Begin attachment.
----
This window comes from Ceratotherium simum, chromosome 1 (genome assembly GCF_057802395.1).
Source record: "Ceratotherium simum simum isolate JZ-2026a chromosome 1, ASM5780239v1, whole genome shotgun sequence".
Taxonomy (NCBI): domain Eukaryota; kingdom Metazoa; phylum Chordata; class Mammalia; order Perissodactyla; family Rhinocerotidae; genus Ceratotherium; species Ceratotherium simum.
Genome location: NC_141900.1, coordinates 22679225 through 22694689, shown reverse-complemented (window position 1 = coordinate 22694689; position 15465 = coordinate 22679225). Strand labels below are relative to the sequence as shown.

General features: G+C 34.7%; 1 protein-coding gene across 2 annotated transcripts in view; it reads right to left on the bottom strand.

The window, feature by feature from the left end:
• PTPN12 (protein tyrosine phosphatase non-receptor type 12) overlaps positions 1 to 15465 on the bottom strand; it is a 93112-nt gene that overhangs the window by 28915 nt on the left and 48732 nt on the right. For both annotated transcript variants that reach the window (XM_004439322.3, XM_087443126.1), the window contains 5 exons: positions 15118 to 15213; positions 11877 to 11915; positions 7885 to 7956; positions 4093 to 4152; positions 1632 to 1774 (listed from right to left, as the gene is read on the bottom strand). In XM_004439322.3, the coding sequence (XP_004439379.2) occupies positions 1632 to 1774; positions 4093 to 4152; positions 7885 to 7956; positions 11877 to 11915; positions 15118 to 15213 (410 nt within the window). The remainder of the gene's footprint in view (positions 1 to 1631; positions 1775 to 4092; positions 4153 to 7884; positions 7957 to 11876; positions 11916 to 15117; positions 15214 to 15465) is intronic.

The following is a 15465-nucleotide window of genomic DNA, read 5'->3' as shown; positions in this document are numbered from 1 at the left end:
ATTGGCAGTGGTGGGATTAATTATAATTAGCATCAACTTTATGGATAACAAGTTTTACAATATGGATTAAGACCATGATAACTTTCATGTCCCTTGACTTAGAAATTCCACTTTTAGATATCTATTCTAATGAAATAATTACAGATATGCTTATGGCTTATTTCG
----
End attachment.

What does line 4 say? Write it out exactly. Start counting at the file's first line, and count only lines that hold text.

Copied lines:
Genome location: NC_141900.1, coordinates 22679225 through 22694689, shown reverse-complemented (window position 1 = coordinate 22694689; position 15465 = coordinate 22679225). Strand labels below are relative to the sequence as shown.